Buyers find the tomes heavy, costly and too frequently revised, while sellers might like to kill the used book market entirely
A working paper by UCLA Anderson’s Matt Schmitt and Tongtong Shi of Analysis Group, an economic consulting firm, suggests that college textbook publishers, if only they could drive a stake through the heart of the used book market, might enjoy profits 42.6 percent higher than under current conditions.
Driving a stake through something, of course, is a widely felt sentiment when it comes to college textbooks. If you’re a student, or parent of a student, you’ve grown accustomed to paying $120 a pop for new print texts. There are potentially less costly or more convenient options to buying a new print volume and later selling it into the used book market: digital copies with no used-sale value; loose leaf format, also intended to discourage repeat use; rental copies (which help keep used copies off the sale market); and used printed volumes. One might need to have completed the introduction to economics course to fully crunch the numbers on these choices across a full load of classes.
Most durable goods industries exist with a parallel used market. About 70 percent of total car sales in any given year are of used vehicles, and auto makers have responded with dealer-certified used vehicles and transferable warranties, helping themselves to a piece of the action in the used market. But digital goods are a particularly dicey used market. Video gaming almost wiped out its resale industry by moving games online. GameStop, once a hugely successful retailer of new and used video games for consoles, lost about 75 percent of its value in that transition.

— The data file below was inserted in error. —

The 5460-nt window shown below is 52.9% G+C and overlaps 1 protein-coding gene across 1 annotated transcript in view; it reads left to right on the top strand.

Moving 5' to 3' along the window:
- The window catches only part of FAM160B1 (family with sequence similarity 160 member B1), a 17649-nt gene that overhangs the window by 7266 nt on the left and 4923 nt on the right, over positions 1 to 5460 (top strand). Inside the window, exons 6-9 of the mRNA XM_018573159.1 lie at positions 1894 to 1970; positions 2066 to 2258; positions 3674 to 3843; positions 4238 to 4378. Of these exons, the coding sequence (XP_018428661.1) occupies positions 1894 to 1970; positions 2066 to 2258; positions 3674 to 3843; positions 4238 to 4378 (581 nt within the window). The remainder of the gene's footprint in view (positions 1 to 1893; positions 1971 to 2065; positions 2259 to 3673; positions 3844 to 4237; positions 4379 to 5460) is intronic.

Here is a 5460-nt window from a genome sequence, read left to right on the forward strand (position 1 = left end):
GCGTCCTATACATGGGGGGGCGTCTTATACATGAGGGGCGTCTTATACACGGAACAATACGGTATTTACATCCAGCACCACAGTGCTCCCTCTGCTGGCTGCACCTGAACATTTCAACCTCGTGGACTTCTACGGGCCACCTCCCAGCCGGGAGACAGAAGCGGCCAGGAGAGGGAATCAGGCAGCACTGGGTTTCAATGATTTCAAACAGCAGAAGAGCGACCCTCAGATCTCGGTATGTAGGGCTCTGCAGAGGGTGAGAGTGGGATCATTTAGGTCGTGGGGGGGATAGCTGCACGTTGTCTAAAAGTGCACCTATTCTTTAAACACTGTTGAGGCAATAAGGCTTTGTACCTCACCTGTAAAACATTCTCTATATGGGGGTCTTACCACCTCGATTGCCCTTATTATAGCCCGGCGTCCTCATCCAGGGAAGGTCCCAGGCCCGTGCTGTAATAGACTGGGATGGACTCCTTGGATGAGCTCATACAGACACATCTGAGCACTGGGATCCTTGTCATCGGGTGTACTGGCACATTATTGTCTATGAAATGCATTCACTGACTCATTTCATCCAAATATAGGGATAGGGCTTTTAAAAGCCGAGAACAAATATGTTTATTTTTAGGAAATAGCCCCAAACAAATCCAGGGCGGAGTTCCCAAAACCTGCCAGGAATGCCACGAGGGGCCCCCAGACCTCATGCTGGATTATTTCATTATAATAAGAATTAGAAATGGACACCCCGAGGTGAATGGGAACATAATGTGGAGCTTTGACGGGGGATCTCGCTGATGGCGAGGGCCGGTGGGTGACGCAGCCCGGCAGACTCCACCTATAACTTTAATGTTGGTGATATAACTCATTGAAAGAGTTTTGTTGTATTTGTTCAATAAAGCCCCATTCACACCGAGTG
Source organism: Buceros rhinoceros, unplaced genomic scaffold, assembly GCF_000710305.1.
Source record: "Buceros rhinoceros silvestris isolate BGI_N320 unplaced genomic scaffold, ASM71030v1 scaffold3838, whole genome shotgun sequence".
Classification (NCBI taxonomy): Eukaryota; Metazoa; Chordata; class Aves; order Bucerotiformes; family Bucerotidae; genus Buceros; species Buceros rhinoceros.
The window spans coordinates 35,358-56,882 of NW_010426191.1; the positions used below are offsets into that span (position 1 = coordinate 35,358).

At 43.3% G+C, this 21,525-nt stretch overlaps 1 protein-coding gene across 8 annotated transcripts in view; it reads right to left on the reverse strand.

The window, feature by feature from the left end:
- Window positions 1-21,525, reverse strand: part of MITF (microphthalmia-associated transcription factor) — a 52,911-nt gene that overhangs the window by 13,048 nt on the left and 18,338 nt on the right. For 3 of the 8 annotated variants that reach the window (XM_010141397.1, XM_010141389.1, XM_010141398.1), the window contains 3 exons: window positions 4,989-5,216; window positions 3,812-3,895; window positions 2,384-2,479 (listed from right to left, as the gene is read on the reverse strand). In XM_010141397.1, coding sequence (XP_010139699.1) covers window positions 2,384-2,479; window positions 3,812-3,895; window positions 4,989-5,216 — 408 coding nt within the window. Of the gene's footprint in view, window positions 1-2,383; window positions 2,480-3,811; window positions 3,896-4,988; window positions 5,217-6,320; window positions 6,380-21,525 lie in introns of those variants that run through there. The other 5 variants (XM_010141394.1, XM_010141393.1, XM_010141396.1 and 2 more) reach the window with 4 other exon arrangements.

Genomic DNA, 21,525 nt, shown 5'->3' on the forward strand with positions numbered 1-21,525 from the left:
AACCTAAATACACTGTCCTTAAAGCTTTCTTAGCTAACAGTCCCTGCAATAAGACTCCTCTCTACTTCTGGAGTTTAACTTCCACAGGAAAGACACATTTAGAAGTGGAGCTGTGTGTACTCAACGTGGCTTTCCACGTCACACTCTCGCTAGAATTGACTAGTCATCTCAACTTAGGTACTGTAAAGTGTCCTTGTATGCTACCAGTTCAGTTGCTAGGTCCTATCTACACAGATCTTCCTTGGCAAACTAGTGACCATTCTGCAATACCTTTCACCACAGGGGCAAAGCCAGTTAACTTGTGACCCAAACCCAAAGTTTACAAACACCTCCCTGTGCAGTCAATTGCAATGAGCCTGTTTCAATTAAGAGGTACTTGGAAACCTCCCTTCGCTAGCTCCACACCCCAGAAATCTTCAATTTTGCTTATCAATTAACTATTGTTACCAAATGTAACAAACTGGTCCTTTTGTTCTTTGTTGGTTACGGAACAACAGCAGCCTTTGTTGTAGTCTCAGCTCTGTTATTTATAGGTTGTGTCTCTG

College textbooks are an unusual market. The student has to buy precisely the book chosen by the professor (sort of, see below). The books are expensive to produce. And though they can be durable sellers over time, they aren’t runaway best-sellers like The Da Vinci Code.
Schmitt and Shi gathered data from 1,800 university bookstores in the U.S., representing about 60 percent of total college enrollment. The data covers 5,000 books, but the researchers focused on a few dozen big sellers — the textbooks that are required in introductory and other often-taken classes and used year after year. The top 1 percent of books account for 52 percent of new book revenue, they found; the bottom 90 percent account for just 11 percent of revenue. The sales data covered the years 1997 to 2007. (The market has changed since then and the university store data set misses Amazon results, which were rising during the period studied.)
Using that data, the authors developed a model to predict market behavior. The study’s model set used textbook prices at roughly 75 percent of new, because university bookstores routinely set prices there in the early 2000s. (Online companies like Amazon.com now sell used textbooks at prices determined by supply and demand, which a 2015 study found were about 58 percent of new edition prices. Recently, Schmitt and Shi ran the study’s model using market clearing prices — the kinds students find online — for used books. They found that such Amazon pricing sent even more students to used textbooks.)